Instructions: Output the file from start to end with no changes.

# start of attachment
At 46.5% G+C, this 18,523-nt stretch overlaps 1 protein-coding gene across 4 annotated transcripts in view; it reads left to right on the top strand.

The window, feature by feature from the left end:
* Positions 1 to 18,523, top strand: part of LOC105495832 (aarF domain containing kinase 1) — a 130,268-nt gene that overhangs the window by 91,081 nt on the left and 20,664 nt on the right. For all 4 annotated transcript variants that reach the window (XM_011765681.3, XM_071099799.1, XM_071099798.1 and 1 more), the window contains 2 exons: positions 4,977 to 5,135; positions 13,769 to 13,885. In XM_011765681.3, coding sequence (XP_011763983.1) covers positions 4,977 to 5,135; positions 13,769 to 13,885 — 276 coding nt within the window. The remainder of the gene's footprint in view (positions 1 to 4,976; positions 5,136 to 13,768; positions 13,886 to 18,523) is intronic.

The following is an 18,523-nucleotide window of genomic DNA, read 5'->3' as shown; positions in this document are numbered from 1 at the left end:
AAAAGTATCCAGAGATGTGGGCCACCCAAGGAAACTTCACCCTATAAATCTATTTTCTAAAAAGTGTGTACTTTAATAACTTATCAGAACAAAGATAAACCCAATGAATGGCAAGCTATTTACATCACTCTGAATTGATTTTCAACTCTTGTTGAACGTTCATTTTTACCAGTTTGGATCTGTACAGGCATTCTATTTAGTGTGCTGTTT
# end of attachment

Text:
At 46.5% G+C, this 18,523-nt stretch overlaps 1 protein-coding gene across 4 annotated transcripts in view; it reads left to right on the top strand.

The window, feature by feature from the left end:
* Positions 1 to 18,523, top strand: part of LOC105495832 (aarF domain containing kinase 1) — a 130,268-nt gene that overhangs the window by 91,081 nt on the left and 20,664 nt on the right. For all 4 annotated transcript variants that reach the window (XM_011765681.3, XM_071099799.1, XM_071099798.1 and 1 more), the window contains 2 exons: positions 4,977 to 5,135; positions 13,769 to 13,885. In XM_011765681.3, coding sequence (XP_011763983.1) covers positions 4,977 to 5,135; positions 13,769 to 13,885 — 276 coding nt within the window. The remainder of the gene's footprint in view (positions 1 to 4,976; positions 5,136 to 13,768; positions 13,886 to 18,523) is intronic.

The following is an 18,523-nucleotide window of genomic DNA, read 5'->3' as shown; positions in this document are numbered from 1 at the left end:
AAAAGTATCCAGAGATGTGGGCCACCCAAGGAAACTTCACCCTATAAATCTATTTTCTAAAAAGTGTGTACTTTAATAACTTATCAGAACAAAGATAAACCCAATGAATGGCAAGCTATTTACATCACTCTGAATTGATTTTCAACTCTTGTTGAACGTTCATTTTTACCAGTTTGGATCTGTACAGGCATTCTATTTAGTGTGCTGTTT